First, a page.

Bypassed Information Pay

I have been thinking about conceptual models relating to the vast (and continually growing) unstructured text collections within enterprises. Regardless whether this is in hardcopy form in libraries/archives or digital form on file systems or document management systems.

In the oil & gas industry, the concept of ‘missed pay’ is given to a reservoir zone containing economically recoverable hydrocarbons that was historically missed during initial interpretation.

This could have been due to human cognitive limitations at the time or subsequent changes in the body of knowledge that has not been reapplied to that situation.

The concept is typically a prediction (based on a model) until proven by targeting this zone for drilling/testing, often years after identification. The information used to build the model directly relates to imaging the subsurface. Modern methods use machine learning with training examples of ‘proven pay’ in order to surface overlooked areas with similar patterns.

Drawing on this, I see potential value in explicitly defining the broader concept of ‘Bypassed Information Pay’.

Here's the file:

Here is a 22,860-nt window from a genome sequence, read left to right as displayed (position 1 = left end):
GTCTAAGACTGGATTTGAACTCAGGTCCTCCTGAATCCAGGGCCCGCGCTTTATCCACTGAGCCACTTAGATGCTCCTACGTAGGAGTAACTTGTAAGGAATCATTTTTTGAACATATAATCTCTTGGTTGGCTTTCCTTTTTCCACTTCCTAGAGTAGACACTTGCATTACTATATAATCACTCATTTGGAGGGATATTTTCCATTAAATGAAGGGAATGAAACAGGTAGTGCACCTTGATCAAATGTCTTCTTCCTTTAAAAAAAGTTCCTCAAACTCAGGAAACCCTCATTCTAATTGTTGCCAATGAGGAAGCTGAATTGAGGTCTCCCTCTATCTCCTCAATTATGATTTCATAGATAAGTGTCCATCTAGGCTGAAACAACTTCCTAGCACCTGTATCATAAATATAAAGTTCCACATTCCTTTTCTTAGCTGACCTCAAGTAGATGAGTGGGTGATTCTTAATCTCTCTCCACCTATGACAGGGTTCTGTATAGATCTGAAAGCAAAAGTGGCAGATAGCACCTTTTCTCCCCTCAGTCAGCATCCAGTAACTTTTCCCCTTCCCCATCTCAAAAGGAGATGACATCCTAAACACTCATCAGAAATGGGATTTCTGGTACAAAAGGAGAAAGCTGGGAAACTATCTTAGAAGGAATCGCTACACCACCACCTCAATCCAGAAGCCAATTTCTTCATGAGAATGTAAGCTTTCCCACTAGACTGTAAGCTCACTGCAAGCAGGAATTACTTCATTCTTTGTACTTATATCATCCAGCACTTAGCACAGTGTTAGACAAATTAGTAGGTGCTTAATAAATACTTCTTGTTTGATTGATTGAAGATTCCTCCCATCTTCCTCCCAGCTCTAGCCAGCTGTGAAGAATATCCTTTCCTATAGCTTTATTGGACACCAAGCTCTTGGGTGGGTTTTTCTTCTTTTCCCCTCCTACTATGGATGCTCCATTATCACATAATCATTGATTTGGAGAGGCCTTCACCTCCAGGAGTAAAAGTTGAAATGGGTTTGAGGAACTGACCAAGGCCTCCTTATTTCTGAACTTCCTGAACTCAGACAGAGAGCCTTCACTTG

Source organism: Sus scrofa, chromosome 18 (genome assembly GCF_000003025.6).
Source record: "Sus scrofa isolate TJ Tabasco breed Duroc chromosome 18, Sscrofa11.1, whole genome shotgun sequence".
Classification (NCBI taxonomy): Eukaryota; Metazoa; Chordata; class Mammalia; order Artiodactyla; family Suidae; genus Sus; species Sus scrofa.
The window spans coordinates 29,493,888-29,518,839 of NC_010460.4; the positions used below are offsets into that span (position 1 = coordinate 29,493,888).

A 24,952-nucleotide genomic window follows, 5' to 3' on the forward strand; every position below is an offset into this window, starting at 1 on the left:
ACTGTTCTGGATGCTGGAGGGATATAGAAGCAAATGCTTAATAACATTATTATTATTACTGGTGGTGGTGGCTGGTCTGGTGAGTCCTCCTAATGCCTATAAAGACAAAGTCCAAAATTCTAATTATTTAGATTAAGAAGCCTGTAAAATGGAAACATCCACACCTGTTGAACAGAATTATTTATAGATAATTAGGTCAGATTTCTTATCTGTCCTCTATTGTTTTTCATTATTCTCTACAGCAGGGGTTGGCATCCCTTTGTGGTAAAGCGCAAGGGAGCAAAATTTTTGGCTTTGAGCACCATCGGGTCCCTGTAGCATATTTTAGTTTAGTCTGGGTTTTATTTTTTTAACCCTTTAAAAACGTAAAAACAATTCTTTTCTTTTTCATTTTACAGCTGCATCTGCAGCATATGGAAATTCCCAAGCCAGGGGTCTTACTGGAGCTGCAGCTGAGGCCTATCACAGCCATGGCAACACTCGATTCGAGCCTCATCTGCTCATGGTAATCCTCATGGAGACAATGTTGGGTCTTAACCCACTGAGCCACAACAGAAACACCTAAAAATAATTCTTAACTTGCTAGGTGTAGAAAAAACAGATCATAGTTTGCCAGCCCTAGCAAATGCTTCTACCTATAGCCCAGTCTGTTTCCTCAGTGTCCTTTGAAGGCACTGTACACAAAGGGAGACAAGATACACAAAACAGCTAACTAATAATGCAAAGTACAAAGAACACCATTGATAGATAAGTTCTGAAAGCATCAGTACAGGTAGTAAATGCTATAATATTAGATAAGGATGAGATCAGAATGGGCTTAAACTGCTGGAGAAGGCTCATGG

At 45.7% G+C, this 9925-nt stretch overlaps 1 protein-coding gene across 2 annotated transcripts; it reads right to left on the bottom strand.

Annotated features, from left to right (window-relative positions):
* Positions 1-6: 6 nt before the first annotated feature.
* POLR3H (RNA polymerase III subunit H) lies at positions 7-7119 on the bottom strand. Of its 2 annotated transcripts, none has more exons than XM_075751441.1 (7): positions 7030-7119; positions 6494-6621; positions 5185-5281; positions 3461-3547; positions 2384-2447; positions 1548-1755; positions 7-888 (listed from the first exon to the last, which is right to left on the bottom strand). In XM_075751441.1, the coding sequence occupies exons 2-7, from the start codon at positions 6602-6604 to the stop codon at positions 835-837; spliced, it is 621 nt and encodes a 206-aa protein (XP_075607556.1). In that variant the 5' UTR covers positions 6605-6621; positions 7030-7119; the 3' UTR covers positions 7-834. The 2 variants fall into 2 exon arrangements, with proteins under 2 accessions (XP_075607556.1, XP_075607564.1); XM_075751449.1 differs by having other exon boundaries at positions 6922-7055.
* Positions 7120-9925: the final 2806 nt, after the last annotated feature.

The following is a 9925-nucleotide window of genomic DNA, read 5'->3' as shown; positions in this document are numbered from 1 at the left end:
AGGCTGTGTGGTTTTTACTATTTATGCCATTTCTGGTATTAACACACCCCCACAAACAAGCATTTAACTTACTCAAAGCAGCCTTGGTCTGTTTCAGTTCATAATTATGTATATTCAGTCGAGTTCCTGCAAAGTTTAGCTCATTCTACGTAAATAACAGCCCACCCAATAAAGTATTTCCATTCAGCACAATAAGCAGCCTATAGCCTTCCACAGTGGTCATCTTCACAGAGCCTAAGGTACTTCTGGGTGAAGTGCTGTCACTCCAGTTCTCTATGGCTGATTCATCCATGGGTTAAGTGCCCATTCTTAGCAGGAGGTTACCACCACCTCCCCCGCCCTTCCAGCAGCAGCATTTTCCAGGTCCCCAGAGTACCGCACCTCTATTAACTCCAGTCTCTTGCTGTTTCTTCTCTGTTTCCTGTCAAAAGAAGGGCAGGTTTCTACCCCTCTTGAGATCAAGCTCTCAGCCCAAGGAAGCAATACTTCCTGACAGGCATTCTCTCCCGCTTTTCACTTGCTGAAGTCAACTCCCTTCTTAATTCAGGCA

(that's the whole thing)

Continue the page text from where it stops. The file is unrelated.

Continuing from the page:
• Bypassed Information Pay defined in this context as overlooked information contained within a document or document collection which has the potential to lead to economic, health or social value.

As I have mentioned previously on this blog, back in 1986 Swanson, using Literature Based Discovery (LBD) techniques and the ‘ABC’ method, postulated a link between dietary fish oil and Reynauld’s disease. This was never stated explicitly in any medical paper, but was inferred by Swanson through -in effect – word association. It was proven 3 years later in a clinical trial. This is an example of Bypassed Information Pay.

The GeoDeepDive initiative run by the University of Wisconsin has produced automated Geoscience equivalents to Swanson’s medical ones. The creation of new knowledge from associative patterns from larger bodies of literature too vast to ever be read by one person.

Philosophically we could take a stance that in any collection of texts there is the potential for Bypassed Information Pay. This changes through time as more information is created enabling the emergence of something not visible a priori. We don’t know that to be true, but we could behave as if it is true. Certain strategies would therefore follow this stance and how we manage and exploit our textual resources.

Most data scientists applying Natural Language Processing (NLP) and Machine Learning to organisational texts are arguably in the pursuit of Bypassed Information Pay.

Any thoughts please get in touch at p.h.cleverley@rgu.ac.uk.

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